At issue is whether the EOUSA cured its untimely response before the plaintiff is deemed to have filed this lawsuit. The plaintiff has presented evidence of his attempt to lodge his complaint in mid-October 2004 and the court's return of his papers as deficient for filing. Pl.'s Opp'n, Exs. 5, 6. The court directed the plaintiff to complete an application to proceed in forma pauperis and to "return all paper work to Room 1225." Pl.'s Ex. 6 (Order, Oct. 20, 2004). The record shows that the clerk stamped the plaintiff's application to proceed in forma pauperis as received on November 8, 2004. See Dkt. No. 2 at 2. The court granted the application on November 24, 2004 [Dkt. No. 4]. Inexplicably, the complaint was formally filed nearly one month later, on December 20, 2004.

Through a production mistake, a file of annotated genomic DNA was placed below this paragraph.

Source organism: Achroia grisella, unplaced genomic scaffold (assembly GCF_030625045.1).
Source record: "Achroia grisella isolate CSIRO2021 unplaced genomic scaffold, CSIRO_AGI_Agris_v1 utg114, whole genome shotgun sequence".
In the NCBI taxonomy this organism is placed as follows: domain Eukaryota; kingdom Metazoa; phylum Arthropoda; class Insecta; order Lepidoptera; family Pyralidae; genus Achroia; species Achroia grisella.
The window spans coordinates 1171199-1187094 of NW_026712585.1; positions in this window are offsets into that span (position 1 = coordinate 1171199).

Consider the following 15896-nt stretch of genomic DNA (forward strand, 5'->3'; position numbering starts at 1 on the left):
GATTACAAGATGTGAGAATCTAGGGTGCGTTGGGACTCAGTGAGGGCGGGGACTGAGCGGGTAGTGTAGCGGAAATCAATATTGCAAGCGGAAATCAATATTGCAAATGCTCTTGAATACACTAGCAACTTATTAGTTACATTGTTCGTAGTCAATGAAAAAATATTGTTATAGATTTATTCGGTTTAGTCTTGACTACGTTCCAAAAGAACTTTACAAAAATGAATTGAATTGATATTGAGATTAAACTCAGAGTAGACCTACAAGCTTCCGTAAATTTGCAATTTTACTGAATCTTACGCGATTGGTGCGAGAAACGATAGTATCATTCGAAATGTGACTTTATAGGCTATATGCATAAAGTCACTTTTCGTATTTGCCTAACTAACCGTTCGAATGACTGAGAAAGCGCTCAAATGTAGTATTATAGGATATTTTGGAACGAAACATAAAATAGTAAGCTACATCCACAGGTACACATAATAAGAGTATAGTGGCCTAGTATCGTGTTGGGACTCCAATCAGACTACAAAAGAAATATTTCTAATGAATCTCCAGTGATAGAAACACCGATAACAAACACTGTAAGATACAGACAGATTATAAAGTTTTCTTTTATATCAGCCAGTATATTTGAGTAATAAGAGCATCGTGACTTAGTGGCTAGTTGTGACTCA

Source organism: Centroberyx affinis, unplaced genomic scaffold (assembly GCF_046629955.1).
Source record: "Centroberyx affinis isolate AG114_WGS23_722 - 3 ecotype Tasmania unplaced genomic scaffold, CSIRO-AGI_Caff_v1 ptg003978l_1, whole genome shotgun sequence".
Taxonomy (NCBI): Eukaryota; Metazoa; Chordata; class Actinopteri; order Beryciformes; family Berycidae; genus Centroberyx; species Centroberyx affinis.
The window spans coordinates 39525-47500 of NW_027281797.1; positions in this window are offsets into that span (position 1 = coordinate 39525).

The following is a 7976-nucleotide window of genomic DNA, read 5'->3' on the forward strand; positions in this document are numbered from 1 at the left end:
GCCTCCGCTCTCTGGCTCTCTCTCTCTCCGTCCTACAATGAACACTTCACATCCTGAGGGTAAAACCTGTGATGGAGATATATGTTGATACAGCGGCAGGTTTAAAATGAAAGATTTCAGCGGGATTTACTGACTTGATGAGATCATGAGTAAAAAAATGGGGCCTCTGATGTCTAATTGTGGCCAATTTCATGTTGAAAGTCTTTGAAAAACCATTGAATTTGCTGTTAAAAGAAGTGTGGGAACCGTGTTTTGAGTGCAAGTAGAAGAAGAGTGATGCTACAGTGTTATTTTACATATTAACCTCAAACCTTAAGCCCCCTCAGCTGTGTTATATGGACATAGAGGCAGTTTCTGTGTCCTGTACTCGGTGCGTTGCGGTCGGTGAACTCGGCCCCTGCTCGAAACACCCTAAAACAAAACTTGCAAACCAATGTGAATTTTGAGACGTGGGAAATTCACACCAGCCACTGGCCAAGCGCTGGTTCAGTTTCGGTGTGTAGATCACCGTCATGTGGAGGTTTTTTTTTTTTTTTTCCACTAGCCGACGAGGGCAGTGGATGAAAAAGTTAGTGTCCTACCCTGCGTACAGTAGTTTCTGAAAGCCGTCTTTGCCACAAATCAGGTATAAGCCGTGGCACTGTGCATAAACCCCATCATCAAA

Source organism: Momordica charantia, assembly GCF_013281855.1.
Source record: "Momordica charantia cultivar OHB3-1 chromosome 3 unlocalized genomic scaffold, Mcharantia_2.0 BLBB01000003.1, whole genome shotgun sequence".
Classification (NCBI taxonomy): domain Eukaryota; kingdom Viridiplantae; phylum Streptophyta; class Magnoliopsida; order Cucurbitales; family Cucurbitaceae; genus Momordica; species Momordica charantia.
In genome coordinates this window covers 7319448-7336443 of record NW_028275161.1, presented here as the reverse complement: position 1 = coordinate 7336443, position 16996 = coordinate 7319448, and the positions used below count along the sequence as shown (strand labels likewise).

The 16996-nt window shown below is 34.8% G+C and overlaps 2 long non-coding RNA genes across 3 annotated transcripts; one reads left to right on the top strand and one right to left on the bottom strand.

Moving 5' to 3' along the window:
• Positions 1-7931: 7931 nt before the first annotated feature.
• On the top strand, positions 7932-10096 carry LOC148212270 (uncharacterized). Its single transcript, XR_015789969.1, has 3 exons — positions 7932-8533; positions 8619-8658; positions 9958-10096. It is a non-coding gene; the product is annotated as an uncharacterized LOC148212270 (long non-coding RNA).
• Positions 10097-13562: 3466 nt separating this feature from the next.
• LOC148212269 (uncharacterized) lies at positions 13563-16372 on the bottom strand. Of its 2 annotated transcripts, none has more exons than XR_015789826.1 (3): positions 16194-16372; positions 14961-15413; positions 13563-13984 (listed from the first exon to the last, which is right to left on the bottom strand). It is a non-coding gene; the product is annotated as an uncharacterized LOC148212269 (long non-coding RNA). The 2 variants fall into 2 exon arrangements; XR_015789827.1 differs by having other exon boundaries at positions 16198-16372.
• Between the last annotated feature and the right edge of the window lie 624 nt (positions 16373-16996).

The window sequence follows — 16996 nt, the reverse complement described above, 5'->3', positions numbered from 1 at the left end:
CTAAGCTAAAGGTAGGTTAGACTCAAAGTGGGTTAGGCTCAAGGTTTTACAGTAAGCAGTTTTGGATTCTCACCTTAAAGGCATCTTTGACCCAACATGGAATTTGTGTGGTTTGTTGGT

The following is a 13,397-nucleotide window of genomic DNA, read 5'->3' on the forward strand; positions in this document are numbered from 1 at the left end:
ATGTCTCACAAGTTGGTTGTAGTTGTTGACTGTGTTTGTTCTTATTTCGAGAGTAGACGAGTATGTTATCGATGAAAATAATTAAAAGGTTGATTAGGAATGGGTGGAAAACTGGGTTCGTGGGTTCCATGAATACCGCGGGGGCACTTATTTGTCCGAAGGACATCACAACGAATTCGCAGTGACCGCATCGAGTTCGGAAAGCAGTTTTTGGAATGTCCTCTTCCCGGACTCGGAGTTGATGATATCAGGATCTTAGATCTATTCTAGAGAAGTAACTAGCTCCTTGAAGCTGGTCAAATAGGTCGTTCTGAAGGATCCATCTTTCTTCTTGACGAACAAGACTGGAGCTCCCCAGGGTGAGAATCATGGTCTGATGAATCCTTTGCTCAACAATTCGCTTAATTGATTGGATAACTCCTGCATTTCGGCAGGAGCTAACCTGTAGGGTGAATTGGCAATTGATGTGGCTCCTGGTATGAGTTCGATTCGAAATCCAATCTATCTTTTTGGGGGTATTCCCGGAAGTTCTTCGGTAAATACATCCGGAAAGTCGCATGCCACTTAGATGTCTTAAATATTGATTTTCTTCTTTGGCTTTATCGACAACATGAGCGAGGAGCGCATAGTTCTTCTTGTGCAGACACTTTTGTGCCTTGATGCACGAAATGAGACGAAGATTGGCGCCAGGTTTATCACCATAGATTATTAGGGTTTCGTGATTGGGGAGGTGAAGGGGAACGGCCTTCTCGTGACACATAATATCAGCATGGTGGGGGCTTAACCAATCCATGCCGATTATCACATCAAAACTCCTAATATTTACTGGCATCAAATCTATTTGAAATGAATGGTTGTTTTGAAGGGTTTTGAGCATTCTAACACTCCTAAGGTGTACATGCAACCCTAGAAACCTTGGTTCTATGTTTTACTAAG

The court takes judicial notice of the administrative delay, as illustrated here, that occurs when a complaint is submitted with an in forma pauperis application. The complaint is not formally filed until the court has granted leave for the plaintiff to proceed in forma pauperis. Fairness dictates that the litigant cannot be held responsible or penalized for such delay. Thus, "[f]or the purpose of determining whether the plaintiff [filed suit] before the defendant responded to the plaintiff's FOIA request . . . , the filing date is the date the plaintiff lodged his complaint and application to proceed in forma pauperis. McCall v. United States Marshals Serv., 36 F. Supp. 2d 3, 5 (D.D.C. 1999) (citation and internal quotation omitted); see also, e.g., Guillen v. Nat'l Grange, 955 F. Supp. 144, 145 (D.D.C. 1997) (a Title VII litigant is "not responsible for the administrative delay associated with the [c]court's review of petitions to proceed in forma pauperis . . . the presentation of a complaint [and] a petition to proceed in forma pauperis tolls the ninety-day period of limitations . . . "); accord Washington v. White, 231 F. Supp. 2d 71, 75-76 (D.D.C. 2002) (citing cases). Because the record establishes that the plaintiff lodged his complaint with the court before the EOUSA rendered its decision, the plaintiff is deemed to have exhausted his administrative remedies. Accordingly, the court denies the EOUSA's motion for summary judgment as to the plaintiff's FOIA claim and directs the EOUSA to address the merits of this claim.